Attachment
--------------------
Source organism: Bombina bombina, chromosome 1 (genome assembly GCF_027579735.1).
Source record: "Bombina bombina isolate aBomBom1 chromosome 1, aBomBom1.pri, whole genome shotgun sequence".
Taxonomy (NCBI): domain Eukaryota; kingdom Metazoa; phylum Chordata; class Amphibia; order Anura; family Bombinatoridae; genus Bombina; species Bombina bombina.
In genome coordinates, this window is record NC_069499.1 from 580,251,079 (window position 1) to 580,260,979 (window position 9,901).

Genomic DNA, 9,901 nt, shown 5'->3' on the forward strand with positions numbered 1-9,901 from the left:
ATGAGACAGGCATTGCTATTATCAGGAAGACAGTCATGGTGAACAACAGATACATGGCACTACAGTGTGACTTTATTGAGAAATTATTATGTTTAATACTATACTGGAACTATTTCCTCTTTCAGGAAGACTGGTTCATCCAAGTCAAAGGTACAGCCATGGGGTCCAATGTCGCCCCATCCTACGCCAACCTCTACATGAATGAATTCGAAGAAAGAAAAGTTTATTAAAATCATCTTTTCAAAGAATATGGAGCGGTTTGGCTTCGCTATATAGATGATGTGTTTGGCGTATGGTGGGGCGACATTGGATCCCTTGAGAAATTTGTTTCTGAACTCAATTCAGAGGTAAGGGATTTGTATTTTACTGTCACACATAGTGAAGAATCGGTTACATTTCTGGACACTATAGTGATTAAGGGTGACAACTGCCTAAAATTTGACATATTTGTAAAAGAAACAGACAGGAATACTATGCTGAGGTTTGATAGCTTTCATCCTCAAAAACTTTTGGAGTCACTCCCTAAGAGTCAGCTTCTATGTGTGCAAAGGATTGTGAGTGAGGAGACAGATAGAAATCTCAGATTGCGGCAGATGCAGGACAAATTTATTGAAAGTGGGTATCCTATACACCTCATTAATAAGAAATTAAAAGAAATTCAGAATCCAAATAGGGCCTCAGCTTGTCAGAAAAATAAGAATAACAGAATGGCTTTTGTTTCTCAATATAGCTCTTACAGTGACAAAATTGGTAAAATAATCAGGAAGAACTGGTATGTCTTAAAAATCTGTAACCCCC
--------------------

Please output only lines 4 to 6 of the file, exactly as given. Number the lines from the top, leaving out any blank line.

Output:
In genome coordinates, this window is record NC_069499.1 from 580,251,079 (window position 1) to 580,260,979 (window position 9,901).

Genomic DNA, 9,901 nt, shown 5'->3' on the forward strand with positions numbered 1-9,901 from the left:
ATGAGACAGGCATTGCTATTATCAGGAAGACAGTCATGGTGAACAACAGATACATGGCACTACAGTGTGACTTTATTGAGAAATTATTATGTTTAATACTATACTGGAACTATTTCCTCTTTCAGGAAGACTGGTTCATCCAAGTCAAAGGTACAGCCATGGGGTCCAATGTCGCCCCATCCTACGCCAACCTCTACATGAATGAATTCGAAGAAAGAAAAGTTTATTAAAATCATCTTTTCAAAGAATATGGAGCGGTTTGGCTTCGCTATATAGATGATGTGTTTGGCGTATGGTGGGGCGACATTGGATCCCTTGAGAAATTTGTTTCTGAACTCAATTCAGAGGTAAGGGATTTGTATTTTACTGTCACACATAGTGAAGAATCGGTTACATTTCTGGACACTATAGTGATTAAGGGTGACAACTGCCTAAAATTTGACATATTTGTAAAAGAAACAGACAGGAATACTATGCTGAGGTTTGATAGCTTTCATCCTCAAAAACTTTTGGAGTCACTCCCTAAGAGTCAGCTTCTATGTGTGCAAAGGATTGTGAGTGAGGAGACAGATAGAAATCTCAGATTGCGGCAGATGCAGGACAAATTTATTGAAAGTGGGTATCCTATACACCTCATTAATAAGAAATTAAAAGAAATTCAGAATCCAAATAGGGCCTCAGCTTGTCAGAAAAATAAGAATAACAGAATGGCTTTTGTTTCTCAATATAGCTCTTACAGTGACAAAATTGGTAAAATAATCAGGAAGAACTGGTATGTCTTAAAAATCTGTAACCCCC